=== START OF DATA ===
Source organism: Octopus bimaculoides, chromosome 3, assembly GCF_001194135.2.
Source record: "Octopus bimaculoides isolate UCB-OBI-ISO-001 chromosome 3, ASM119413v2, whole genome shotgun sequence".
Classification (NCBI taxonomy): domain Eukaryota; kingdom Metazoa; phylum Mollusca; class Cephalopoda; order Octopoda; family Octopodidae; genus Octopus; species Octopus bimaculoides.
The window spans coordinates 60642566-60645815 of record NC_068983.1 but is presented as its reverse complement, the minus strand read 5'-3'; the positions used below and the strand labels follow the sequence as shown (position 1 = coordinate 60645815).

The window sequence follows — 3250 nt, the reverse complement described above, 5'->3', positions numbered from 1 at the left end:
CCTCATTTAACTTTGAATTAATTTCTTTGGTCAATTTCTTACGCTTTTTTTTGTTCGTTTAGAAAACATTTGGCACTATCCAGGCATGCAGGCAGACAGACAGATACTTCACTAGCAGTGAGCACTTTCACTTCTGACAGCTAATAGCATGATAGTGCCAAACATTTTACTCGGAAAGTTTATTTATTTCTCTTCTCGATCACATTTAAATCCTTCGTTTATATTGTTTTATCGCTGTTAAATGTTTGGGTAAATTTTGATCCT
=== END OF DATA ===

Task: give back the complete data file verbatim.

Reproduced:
Source organism: Octopus bimaculoides, chromosome 3, assembly GCF_001194135.2.
Source record: "Octopus bimaculoides isolate UCB-OBI-ISO-001 chromosome 3, ASM119413v2, whole genome shotgun sequence".
Classification (NCBI taxonomy): domain Eukaryota; kingdom Metazoa; phylum Mollusca; class Cephalopoda; order Octopoda; family Octopodidae; genus Octopus; species Octopus bimaculoides.
The window spans coordinates 60642566-60645815 of record NC_068983.1 but is presented as its reverse complement, the minus strand read 5'-3'; the positions used below and the strand labels follow the sequence as shown (position 1 = coordinate 60645815).

The window sequence follows — 3250 nt, the reverse complement described above, 5'->3', positions numbered from 1 at the left end:
CCTCATTTAACTTTGAATTAATTTCTTTGGTCAATTTCTTACGCTTTTTTTTGTTCGTTTAGAAAACATTTGGCACTATCCAGGCATGCAGGCAGACAGACAGATACTTCACTAGCAGTGAGCACTTTCACTTCTGACAGCTAATAGCATGATAGTGCCAAACATTTTACTCGGAAAGTTTATTTATTTCTCTTCTCGATCACATTTAAATCCTTCGTTTATATTGTTTTATCGCTGTTAAATGTTTGGGTAAATTTTGATCCT